Open Access Articles- Top Results for Osage alphabet

Osage alphabet

Languages Osage
Time period
Parent systems

In 2006, a new script was promulgated for the Osage language. Unlike previous orthographies for Osage, which used the Latin script, the new Osage script has distinct letter shapes, though its derivation from Latin is apparent. It is used on the website of the language department of the Osage Nation.[1]

In its original form, Osage was a non-phonemic alphabet, which from a technical perspective is called a defective alphabet, because it did not distinguish the stop series, which are central to Osage phonology.

In February 2014 a conference was held by the script's creator, Herman Mongrain Lookout, and the staff at the Osage Nation Language Department, along with UCS expert Michael Everson. They settled on a more detailed representation of the sounds in Osage and accounted for and documented changes in the Osage language. The result of the conference was a script reform; this included introduction of lower case, abolition of two ligatures, and the addition of at least one new character. The reformed alphabet is phonemic.[2]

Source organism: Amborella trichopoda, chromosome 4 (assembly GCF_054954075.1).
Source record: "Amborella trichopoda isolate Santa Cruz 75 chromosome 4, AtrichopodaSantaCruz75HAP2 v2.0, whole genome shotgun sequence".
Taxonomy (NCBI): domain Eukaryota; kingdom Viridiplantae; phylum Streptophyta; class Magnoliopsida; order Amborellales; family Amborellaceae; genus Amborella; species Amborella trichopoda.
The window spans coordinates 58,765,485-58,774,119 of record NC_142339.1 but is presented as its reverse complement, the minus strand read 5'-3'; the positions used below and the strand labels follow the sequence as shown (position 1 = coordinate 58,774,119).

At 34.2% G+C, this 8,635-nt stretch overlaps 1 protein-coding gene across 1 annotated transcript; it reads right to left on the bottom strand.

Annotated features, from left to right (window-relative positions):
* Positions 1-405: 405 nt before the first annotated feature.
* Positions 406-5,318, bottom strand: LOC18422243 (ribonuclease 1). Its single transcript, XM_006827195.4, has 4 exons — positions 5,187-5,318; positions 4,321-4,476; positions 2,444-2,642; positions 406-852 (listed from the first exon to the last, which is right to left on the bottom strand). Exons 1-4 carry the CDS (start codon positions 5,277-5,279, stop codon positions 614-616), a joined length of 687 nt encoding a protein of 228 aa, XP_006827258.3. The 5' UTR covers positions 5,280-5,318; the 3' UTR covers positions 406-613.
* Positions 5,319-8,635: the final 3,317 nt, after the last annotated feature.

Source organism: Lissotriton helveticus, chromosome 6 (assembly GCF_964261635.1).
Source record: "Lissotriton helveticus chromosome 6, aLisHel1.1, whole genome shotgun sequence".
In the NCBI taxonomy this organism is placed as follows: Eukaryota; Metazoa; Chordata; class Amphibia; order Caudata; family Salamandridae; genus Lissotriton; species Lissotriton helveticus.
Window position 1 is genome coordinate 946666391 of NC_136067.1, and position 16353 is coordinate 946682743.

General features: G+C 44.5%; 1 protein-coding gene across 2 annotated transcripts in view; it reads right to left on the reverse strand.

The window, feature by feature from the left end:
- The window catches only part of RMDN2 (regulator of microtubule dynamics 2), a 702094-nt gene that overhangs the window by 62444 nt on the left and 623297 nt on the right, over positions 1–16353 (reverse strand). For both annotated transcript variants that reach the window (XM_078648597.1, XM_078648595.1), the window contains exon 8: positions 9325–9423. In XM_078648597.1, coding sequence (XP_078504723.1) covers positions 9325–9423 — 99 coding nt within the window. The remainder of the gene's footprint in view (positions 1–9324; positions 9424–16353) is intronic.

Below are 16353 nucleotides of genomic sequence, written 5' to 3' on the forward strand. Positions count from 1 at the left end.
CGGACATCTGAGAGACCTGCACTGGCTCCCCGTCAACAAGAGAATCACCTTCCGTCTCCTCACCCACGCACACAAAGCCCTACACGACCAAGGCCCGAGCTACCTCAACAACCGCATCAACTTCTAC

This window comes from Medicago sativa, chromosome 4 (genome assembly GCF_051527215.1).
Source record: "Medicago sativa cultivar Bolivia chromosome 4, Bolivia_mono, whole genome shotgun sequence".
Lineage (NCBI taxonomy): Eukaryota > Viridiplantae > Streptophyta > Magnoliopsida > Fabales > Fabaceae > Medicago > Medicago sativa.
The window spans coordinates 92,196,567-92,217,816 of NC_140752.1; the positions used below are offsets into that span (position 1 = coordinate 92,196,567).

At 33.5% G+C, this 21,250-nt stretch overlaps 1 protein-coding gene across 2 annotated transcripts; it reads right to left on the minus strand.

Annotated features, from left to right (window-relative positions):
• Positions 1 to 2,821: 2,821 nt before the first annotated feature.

For the pronunciation of the letters of the alphabet, see Osage language#Phonology or the links below.

The vowels are as follows:

File:Osage vowels.png

It is not clear which vowel the "ə" is, as it is not phonemic in Osage, but it may appear nasalized (not shown). The a comes from Latin A (without the crossbar, as in the NΛSΛ logo), e from Latin a (cursive; the English letter a is pronounced rather like Osage e). The source for i is obscure, though Latin I does appear in the diphthong ai.

The consonants are as follows: File:Osage consonants.png

The alphabet does not distinguish the ejective, fortis, and lenis series of obstruents. The aspirate series are written as sequences such as tx and . The use of ky and hy is unclear.

The source of p is Latin P, that of t is Latin D (an alternative transcription of Osage t), č is from Ch, k from K. C is from T and the Osage s. S and z are the top halves of S and Z; š and ž are derived from adding a tail to the full letters, much like Latin ʒ. Br, st, sk are ligatures of those letters, m, n, and l appear to be from cursive, and ð is a ligature of Th, which is how it is often transcribed. W is a partial w. X might be from cursive x; h is obscure.


Words are separated by a space, syllables by a full stop.


  1. ^ Osage Nation Language Department
  2. ^ Michael Everson, Herman Mongrain Lookout, Cameron Pratt (2014-09-21). "Final proposal to encode the Osage script in the UCS" (PDF; 620 KB). ISO/IEC JTC1/SC2/WG2, Document N4619. Retrieved 2015-01-10. 

External links